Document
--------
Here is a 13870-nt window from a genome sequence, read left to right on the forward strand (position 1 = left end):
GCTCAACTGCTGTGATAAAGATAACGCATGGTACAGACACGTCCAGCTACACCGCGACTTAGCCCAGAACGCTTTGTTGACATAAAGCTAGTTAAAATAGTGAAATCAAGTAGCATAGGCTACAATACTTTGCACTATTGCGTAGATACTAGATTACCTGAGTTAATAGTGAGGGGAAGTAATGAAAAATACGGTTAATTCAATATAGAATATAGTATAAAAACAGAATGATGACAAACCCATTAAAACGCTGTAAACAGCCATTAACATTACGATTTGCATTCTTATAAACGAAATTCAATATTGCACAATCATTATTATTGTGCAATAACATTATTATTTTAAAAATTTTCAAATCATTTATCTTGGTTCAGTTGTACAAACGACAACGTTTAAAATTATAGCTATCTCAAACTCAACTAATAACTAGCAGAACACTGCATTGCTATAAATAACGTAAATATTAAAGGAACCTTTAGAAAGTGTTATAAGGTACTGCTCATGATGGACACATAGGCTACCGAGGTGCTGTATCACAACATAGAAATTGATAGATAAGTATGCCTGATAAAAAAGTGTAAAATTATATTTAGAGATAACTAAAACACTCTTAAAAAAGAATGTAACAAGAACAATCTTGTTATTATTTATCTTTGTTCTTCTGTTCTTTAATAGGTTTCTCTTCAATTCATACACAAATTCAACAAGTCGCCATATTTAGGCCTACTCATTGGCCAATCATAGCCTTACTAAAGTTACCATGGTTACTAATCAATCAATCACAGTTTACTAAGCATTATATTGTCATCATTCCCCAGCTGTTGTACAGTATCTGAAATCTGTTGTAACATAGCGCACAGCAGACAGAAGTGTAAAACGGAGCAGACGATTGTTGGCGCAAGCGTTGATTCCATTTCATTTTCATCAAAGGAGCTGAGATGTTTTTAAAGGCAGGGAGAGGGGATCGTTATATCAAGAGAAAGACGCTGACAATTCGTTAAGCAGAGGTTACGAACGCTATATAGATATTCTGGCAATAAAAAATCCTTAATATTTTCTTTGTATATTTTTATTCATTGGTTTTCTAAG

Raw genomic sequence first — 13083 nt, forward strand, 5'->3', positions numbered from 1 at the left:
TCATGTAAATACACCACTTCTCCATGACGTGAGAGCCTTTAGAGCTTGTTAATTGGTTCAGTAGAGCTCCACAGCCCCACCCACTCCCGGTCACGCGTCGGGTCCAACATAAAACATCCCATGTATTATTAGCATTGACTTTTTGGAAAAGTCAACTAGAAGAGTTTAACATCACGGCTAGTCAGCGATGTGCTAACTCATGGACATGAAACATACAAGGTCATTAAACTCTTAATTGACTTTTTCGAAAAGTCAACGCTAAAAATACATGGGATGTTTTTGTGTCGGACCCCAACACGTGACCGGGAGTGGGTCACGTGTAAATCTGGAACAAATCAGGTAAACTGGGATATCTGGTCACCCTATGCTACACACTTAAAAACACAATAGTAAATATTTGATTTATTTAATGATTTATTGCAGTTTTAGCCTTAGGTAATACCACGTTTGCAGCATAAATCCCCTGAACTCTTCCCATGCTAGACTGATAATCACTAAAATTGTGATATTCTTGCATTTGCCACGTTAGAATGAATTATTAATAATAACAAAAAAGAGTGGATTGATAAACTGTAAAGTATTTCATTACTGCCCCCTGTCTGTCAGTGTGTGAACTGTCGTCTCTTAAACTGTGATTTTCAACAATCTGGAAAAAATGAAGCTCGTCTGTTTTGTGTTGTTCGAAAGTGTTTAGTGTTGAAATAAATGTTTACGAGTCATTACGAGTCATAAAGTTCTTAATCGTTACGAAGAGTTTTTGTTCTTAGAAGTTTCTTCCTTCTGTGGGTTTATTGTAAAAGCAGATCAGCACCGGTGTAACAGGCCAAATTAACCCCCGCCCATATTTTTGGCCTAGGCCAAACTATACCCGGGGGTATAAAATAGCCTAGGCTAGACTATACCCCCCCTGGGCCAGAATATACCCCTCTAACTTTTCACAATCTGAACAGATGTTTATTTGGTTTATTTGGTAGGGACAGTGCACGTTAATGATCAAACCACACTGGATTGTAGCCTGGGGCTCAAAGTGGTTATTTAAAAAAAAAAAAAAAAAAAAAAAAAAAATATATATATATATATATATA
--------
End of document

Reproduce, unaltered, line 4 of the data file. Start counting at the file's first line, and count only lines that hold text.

TCATGTAAATACACCACTTCTCCATGACGTGAGAGCCTTTAGAGCTTGTTAATTGGTTCAGTAGAGCTCCACAGCCCCACCCACTCCCGGTCACGCGTCGGGTCCAACATAAAACATCCCATGTATTATTAGCATTGACTTTTTGGAAAAGTCAACTAGAAGAGTTTAACATCACGGCTAGTCAGCGATGTGCTAACTCATGGACATGAAACATACAAGGTCATTAAACTCTTAATTGACTTTTTCGAAAAGTCAACGCTAAAAATACATGGGATGTTTTTGTGTCGGACCCCAACACGTGACCGGGAGTGGGTCACGTGTAAATCTGGAACAAATCAGGTAAACTGGGATATCTGGTCACCCTATGCTACACACTTAAAAACACAATAGTAAATATTTGATTTATTTAATGATTTATTGCAGTTTTAGCCTTAGGTAATACCACGTTTGCAGCATAAATCCCCTGAACTCTTCCCATGCTAGACTGATAATCACTAAAATTGTGATATTCTTGCATTTGCCACGTTAGAATGAATTATTAATAATAACAAAAAAGAGTGGATTGATAAACTGTAAAGTATTTCATTACTGCCCCCTGTCTGTCAGTGTGTGAACTGTCGTCTCTTAAACTGTGATTTTCAACAATCTGGAAAAAATGAAGCTCGTCTGTTTTGTGTTGTTCGAAAGTGTTTAGTGTTGAAATAAATGTTTACGAGTCATTACGAGTCATAAAGTTCTTAATCGTTACGAAGAGTTTTTGTTCTTAGAAGTTTCTTCCTTCTGTGGGTTTATTGTAAAAGCAGATCAGCACCGGTGTAACAGGCCAAATTAACCCCCGCCCATATTTTTGGCCTAGGCCAAACTATACCCGGGGGTATAAAATAGCCTAGGCTAGACTATACCCCCCCTGGGCCAGAATATACCCCTCTAACTTTTCACAATCTGAACAGATGTTTATTTGGTTTATTTGGTAGGGACAGTGCACGTTAATGATCAAACCACACTGGATTGTAGCCTGGGGCTCAAAGTGGTTATTTAAAAAAAAAAAAAAAAAAAAAAAAAAAATATATATATATATATATATA